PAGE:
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Endangered Species?

Endangered Species?.

Manatees No Longer Listed as EndangeredThe United States Fish & Wildlife Service has declared manatees are no longer an endangered species. The announcement comes after a remarkable rebound in manatee population and improved conditions in their habitat convinced federal authorities to lower the protection level for the species from “endangered” to “threatened” as stipulated by Endangered Species Act. It marks an astounding recovery for manatees, which stood on the brink of extinction in March 1973 when they were listed as endangered. Since then, the West Indian manatee population has grown from only a few hundred animals to more than 6,600 in Florida.

Steady Manatee Population

“This step is recognition of the progress that has been made in conserving manatee populations,” said Jim Kurth, acting director of the Fish & Wildlife Service. “While a lot of work still needs to be done to fully restore manatee populations, especially in the Caribbean, manatee numbers are on the rise and this move shows that various partners have made tremendous efforts to address threats, increase the population and protect their habitat.”

The proposal to reclassify the West Indian Manatee was made by the U.S. Fish & Wildlife Service in 2016. The agency, part of the U.S.. Department of Interior, is responsible for determining which animal species need protection as prescribed by the Endangered Species Act. It manages manatee refuges and sanctuaries, and works with partners to improve manatee habitats by eliminating threats. According to the Endangered Species Act, those classified as endangered are currently at risk of extinction through all or a large portion of their range. A threatened species is one expected to face the risk of extinction in the foreseeable future.

“For the third straight year, spotters have counted more than 6,000 manatees and reported remarkable recovery and success throughout its range,” Jim Kurth said in a statement. “This is a dramatic turnaround from the 1970s when just a few hundred manatees remained, and we are confident that removing the aquatic creatures from the endangered species list will not claw back these gains as federal and state protections for the animals will not change.”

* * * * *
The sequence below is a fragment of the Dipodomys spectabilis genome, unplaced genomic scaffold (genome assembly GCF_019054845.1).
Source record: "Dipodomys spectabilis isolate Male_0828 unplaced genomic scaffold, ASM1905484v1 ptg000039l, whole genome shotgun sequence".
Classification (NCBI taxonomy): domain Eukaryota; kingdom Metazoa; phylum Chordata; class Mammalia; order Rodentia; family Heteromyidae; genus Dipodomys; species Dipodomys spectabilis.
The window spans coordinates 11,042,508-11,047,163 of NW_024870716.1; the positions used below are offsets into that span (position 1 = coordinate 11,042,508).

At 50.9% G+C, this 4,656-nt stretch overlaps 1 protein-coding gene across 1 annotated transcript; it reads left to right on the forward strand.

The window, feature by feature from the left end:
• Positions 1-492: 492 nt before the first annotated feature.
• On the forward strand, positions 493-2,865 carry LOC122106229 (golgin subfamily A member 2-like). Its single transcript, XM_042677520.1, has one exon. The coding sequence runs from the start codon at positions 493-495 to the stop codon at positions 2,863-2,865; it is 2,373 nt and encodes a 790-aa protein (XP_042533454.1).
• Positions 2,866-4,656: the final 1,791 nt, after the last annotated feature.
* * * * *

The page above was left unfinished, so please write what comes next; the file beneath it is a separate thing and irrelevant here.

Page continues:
Mixed Reactions

The announcement has been met with mixed reactions, with some welcoming it while others opposing the reclassification.

“The decision to remove the manatees from the endangered list was many years overdue,” Christina Martin, an attorney for the Pacific Legal Foundation, said. “I am glad the federal government has finally recognized what experts first noticed over a decade ago. The manatee is on the rise and no longer at risk of extinction.”

But others criticized the decision. “Scientific evidence does not support this move,” Patrick Rose, executive director of Save the Manatee Club, said in a statement. “As a club, we are worried of a possible loosening of regulations, which may increase habitat threats and manatee losses. We want the FWS to update its manatee recovery plan and re-introduce recovery teams instead of increasing their vulnerability.”

The Center for Biological Diversity called the reclassification “a huge drawback” in its response. “Threats from boat strikes and habitat loss have persisted, and their removal from the endangered list could increase the threats in the long run. We do not support reducing the protections,” said Jaclyn Lopez, the Florida director for Center for Biological Diversity.

“This is a big disappointment,” Congressman Vern Buchanan, R-Fla., said. “The decision weakens the protections prescribed by Endangered Species Act and increases threats to the manatees, one of the most beloved animals in Florida.”

He added, “Manatees face a variety of threats to their existence, including habitat loss, red tide and watercraft collisions, so this move would expose them. I plan to contact the Secretary of the Interior, Ryan Zinke, to ask him to reconsider and possibly overturn the decision.”

Marker of Progress

For now, the move to downgrade the manatee from endangered to threatened species marks a milestone. There are currently around 13,000 manatees throughout the southeastern U.S. and the Caribbean, which are subdivided into the Florida manatee and the Antillean manatee. And with federal and state protections remaining in place, the “sea cows” are on track to increase in population and fully recover from the danger of extinction.

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